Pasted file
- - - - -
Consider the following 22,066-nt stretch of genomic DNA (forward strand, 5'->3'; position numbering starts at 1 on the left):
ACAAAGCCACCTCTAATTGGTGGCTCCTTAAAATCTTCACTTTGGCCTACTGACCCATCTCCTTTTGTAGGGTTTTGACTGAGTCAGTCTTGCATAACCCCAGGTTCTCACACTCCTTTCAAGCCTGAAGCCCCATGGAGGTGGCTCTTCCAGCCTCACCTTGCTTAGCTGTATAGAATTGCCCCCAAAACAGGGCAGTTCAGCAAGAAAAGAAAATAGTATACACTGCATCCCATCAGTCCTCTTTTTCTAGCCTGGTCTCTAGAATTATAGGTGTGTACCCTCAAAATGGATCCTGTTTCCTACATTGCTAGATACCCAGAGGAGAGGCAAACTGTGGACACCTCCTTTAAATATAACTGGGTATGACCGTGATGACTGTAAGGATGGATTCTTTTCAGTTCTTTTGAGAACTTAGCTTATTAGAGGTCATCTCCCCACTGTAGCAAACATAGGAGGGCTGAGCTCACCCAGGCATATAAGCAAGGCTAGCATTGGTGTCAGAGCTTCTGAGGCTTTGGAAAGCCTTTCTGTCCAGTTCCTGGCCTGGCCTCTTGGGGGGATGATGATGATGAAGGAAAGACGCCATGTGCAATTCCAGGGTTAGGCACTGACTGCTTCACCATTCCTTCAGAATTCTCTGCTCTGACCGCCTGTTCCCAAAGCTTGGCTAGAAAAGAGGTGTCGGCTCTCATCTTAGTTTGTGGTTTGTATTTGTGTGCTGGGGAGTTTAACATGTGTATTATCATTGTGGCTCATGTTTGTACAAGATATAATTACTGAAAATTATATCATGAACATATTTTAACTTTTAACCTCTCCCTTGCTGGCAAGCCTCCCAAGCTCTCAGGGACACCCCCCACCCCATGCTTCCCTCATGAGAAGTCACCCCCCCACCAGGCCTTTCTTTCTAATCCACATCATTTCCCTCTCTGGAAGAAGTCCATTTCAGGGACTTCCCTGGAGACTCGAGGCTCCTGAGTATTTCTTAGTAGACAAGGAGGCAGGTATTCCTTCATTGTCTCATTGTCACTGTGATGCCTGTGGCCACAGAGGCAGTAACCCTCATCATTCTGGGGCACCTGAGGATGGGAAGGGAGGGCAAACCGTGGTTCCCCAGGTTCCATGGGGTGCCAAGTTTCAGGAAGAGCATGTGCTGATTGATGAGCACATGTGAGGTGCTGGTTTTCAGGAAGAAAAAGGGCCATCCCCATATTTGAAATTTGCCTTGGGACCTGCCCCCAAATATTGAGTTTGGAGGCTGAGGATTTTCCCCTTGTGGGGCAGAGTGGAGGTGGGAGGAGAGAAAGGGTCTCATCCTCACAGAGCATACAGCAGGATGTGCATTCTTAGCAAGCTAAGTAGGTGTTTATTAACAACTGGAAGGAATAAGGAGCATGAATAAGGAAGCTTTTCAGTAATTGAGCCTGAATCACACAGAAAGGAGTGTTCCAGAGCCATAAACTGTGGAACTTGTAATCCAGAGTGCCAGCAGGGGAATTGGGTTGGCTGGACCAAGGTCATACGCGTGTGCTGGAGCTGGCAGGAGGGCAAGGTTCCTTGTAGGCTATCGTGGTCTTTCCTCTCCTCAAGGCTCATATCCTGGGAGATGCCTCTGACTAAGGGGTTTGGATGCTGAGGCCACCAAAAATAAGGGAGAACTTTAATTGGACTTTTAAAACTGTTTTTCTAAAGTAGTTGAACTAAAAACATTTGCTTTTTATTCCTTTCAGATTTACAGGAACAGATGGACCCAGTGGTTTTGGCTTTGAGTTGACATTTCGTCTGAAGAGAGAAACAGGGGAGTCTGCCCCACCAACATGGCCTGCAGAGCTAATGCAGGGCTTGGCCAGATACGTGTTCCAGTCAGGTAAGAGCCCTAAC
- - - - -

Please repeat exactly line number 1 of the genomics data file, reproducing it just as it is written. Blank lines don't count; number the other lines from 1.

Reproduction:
Consider the following 22,066-nt stretch of genomic DNA (forward strand, 5'->3'; position numbering starts at 1 on the left):